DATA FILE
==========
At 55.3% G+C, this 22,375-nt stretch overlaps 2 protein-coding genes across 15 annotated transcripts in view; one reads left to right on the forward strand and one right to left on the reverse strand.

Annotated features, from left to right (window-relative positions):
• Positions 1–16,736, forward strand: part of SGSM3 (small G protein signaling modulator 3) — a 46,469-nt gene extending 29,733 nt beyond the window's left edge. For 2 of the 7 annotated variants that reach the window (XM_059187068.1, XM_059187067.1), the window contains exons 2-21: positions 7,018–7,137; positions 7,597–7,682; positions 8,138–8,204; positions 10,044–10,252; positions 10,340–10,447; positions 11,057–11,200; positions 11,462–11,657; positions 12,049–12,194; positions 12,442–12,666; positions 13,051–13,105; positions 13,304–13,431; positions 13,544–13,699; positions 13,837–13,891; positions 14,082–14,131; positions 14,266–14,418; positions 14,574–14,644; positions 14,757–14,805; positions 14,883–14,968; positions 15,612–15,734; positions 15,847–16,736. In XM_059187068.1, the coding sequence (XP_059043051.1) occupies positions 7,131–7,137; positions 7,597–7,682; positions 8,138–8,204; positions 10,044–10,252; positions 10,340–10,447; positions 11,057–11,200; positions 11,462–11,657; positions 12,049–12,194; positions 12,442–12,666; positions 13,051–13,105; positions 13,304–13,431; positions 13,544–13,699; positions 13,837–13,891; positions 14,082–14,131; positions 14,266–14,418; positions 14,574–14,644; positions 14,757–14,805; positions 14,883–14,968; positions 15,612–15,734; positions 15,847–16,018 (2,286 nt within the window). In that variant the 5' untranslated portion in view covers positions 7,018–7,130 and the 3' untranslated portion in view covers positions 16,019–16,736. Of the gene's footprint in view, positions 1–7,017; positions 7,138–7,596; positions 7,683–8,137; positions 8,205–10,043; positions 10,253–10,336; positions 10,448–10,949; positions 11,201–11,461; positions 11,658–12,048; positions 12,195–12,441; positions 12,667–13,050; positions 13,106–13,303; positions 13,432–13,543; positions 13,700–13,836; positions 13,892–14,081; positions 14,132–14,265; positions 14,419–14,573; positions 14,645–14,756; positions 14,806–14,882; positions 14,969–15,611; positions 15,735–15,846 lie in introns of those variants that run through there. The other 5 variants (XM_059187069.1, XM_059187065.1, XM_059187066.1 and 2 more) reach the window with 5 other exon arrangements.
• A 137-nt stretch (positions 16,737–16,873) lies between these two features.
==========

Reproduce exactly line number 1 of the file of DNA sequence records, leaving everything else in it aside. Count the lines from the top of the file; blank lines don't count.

At 55.3% G+C, this 22,375-nt stretch overlaps 2 protein-coding genes across 15 annotated transcripts in view; one reads left to right on the forward strand and one right to left on the reverse strand.